• I’ve been rereading Patrick O’Brien’s novels in the last few months and a few novels ago (I think it happens around number 12 or 13 in the Aubrey Maturin series) I reached the point at which “novel” stopped actually being a reasonable description of the books. I really enjoy these books, so don’t get the impression that I’m putting them down when I say this. It’s simply that all pretense of being individual, novel length, plots is, by the point, firmly abandoned. The book starts [...]

    • The one with Clarissa Oakes and the Polynesian Queen. I'm still deciding what I think about the deeply pragmatic Clarissa Oakes, which is somewhat surprising given her pronounced position aboard Jack's ship and in a large portion of the story. I am hoping that there will be some closure in the next installment of the series.

    • As always, I love reading the further adventures of Jack, Stephen, Killick, Bonden,Pullings etc, but like Captain Roddy, I'll give this one 4 and a half stars - not quite as thrilling as some. Now I am with child to find out what's happening back at the ranch with Diana, but I'll have to wait - only 5 books left, and I'll have to eke them out! (though there's always re-reading. I'm not a habitual re-reader, but I have read these books several times, and no doubt, should I reach old age, I shall [...]

    • This volume in Patrick O’Brian’s series of historical novels may seem at first to be a study of the influence of a woman’s presence on a sailing ship full of men. It is that, but it proves to be more.Relatively early, Clarissa Harvill is found to have been smuggled aboard when the ship was in Sydney, thus violating Captain Aubrey’s well-known prohibition against women; what’s more, she’s an escaped convict from the British penal colony there (not a pretty place as depicted by O’Bri [...]

    • Following on the heels of the "five-star" "The Nutmeg of Consolation," I am giving this, the 15th volume in the Aubrey-Maturin series, a solid 4.5 stars. This 'chapter' of the canon continues the voyage of HMS Surprise in the Pacific Ocean following her departure from New South Wales, Australia. We meet the beautiful and mysterious Clarissa Harvill, and become aware of the influence and affects that her presence aboard the ship have on her crew. Miss Harvill helps Stephen Maturin clear up a myst [...]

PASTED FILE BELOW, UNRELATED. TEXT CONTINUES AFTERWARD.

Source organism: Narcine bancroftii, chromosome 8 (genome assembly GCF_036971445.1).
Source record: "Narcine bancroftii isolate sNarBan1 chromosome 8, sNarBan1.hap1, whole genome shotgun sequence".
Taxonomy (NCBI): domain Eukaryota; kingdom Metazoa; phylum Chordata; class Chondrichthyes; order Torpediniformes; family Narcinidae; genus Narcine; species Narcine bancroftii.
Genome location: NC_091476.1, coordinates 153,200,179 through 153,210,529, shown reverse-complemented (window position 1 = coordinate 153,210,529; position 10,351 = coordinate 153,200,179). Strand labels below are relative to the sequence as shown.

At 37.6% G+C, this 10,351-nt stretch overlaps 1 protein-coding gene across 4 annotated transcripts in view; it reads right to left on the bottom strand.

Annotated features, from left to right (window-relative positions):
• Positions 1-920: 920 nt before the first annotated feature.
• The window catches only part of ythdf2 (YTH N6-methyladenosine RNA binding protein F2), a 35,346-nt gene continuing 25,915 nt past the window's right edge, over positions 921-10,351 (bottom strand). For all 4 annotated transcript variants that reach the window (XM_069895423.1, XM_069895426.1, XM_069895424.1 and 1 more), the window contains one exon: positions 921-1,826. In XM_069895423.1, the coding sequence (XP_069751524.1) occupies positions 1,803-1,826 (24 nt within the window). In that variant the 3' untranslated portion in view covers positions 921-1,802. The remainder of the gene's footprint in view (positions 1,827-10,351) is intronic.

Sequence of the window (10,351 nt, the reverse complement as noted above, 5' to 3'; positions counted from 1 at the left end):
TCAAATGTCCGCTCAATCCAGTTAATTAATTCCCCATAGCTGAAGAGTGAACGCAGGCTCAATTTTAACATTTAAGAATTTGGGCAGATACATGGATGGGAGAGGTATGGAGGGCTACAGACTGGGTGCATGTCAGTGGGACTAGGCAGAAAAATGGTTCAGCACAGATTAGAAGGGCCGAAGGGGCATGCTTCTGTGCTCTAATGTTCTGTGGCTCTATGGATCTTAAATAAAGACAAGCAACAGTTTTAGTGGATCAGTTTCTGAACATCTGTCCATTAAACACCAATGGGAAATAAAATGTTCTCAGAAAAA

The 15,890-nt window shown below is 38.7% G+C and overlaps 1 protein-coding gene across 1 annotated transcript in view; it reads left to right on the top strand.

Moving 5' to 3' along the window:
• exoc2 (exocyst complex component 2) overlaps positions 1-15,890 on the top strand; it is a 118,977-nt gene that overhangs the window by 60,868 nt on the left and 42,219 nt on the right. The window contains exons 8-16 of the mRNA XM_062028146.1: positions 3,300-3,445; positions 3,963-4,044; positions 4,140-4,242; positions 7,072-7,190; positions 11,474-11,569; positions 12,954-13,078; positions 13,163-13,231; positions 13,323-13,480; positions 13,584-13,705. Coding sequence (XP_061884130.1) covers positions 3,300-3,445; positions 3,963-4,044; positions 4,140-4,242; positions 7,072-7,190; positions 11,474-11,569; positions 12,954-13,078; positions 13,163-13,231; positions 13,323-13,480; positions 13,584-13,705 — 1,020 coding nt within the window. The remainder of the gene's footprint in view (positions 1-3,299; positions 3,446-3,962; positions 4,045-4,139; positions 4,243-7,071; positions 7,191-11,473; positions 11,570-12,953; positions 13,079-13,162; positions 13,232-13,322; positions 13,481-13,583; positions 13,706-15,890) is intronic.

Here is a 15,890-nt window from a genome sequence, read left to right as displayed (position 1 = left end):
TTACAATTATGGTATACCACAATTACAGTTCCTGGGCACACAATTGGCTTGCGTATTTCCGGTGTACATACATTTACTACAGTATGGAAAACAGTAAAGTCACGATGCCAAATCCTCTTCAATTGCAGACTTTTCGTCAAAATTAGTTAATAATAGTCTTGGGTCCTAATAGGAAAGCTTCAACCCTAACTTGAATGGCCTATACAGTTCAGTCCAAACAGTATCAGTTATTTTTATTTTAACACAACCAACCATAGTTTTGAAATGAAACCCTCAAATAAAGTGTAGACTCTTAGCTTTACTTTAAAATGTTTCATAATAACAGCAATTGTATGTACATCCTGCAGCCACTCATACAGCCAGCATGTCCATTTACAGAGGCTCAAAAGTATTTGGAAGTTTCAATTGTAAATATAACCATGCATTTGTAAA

• This book kept me interested but all in all I'm afraid that not much really happened in the story. This book is different from others in the cannon I've read so far in that there is a woman on board ship. While this was a new element to introduce, I really couldn't get a grasp on why she was the 'main' character of the story (one edition - don't know if it was American or British - called this book the Clarissa Oakes). Through it all, I got to see the continuing good relationship between Jack an [...]

    • Patrick O’Brian continues the brilliant career of Captain Jack Aubrey and Steven Maturin in The Truelove (Clarissa Oaks in the United Kingdom). Minor Spoilers Below. Some of the Plot:The book begins with the HMHV Surprise on its way back to England after the completion of the mission it set out on in The Thirteen-Gun Salute and The Nutmeg of Consolation. Jack is unhappy the crew managed to sneak a convicted felon and former crewmate, Padeen Colman, aboard during the ship’s visit to New South [...]

    • I'm on my third time through the multi-book Patrick O'Brian series about the friendship of a Royal Navy captain (Jack Aubrey) and his ship's surgeon/intelligence agent (Stephen Maturin).If I have to choose one set of books to keep, this is the one. I'm pretty certain I will read them many more times if I live so long. The Truelove is special because of the female character Clarissa Oakes. The nineteenth century Royal Navy was a man's world and most of the yarns involve men. But O'Brian also deve [...]

    • This book is perhaps the point where the series starts going downhill. Sure, the installments started running into each other way earlier: the last book that can be read on its own is perhaps The Fortune of War. But we enjoyed that, didn't we, dear fellow readers? Why shouldn't a good book be endless, or seemingly endless? - so are the periods of sweet sailing, repeatedly described by O'Brian as taken out of time, self-sufficient and fulfilling.However, while this book is perhaps as rich in tens [...]

    • I recently have read this book for the second time, as I am revisiting the Aubrey-Maturin sea novels. Each time I open one of these books, it is like coming home to a warm comfortable chair; welcoming and relaxing.Truelove is a single voyage, covering a trip along the Pacific Ocean from Australia to Hawaii, and this single narrative moves long with the same continuous pace with a few gentle pauses and frantic moments as a sailing ship would through the ocean. O'Brian's writing style is less abou [...]

    • Series Overview.I fell in love with the series from the opening scene of Master and Commander, and went on to read all 20 Aubrey-Maturin novels. The characters of Jack Aubrey and Dr. Stephen Maturin were initialized in that opening scene, and grew through the entire series. This is the best historical fiction I have read. In the series, I learned about British, French, Dutch, and Spanish naval operations during the Napoleonic wars. I also first learned of Napoleon's command and espionage structu [...]